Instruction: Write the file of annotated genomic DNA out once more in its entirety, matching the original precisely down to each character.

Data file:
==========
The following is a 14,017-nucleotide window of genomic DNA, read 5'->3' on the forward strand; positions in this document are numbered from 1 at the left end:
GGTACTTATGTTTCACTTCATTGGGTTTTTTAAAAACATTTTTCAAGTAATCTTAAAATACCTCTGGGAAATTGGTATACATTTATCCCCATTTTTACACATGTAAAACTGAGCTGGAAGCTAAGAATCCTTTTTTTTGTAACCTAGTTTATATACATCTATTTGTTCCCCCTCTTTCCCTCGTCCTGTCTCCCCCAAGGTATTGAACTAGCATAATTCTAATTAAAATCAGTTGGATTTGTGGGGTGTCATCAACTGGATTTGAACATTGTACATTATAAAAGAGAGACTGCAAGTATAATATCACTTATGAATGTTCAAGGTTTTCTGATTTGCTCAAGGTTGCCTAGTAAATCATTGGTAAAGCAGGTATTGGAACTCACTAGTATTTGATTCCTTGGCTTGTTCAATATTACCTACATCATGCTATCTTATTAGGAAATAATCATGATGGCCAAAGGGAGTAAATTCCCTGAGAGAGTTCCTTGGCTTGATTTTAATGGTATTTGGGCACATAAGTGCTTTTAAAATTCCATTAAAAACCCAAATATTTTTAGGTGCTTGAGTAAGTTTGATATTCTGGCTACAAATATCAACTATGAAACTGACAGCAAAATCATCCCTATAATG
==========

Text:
The following is a 14,017-nucleotide window of genomic DNA, read 5'->3' on the forward strand; positions in this document are numbered from 1 at the left end:
GGTACTTATGTTTCACTTCATTGGGTTTTTTAAAAACATTTTTCAAGTAATCTTAAAATACCTCTGGGAAATTGGTATACATTTATCCCCATTTTTACACATGTAAAACTGAGCTGGAAGCTAAGAATCCTTTTTTTTGTAACCTAGTTTATATACATCTATTTGTTCCCCCTCTTTCCCTCGTCCTGTCTCCCCCAAGGTATTGAACTAGCATAATTCTAATTAAAATCAGTTGGATTTGTGGGGTGTCATCAACTGGATTTGAACATTGTACATTATAAAAGAGAGACTGCAAGTATAATATCACTTATGAATGTTCAAGGTTTTCTGATTTGCTCAAGGTTGCCTAGTAAATCATTGGTAAAGCAGGTATTGGAACTCACTAGTATTTGATTCCTTGGCTTGTTCAATATTACCTACATCATGCTATCTTATTAGGAAATAATCATGATGGCCAAAGGGAGTAAATTCCCTGAGAGAGTTCCTTGGCTTGATTTTAATGGTATTTGGGCACATAAGTGCTTTTAAAATTCCATTAAAAACCCAAATATTTTTAGGTGCTTGAGTAAGTTTGATATTCTGGCTACAAATATCAACTATGAAACTGACAGCAAAATCATCCCTATAATG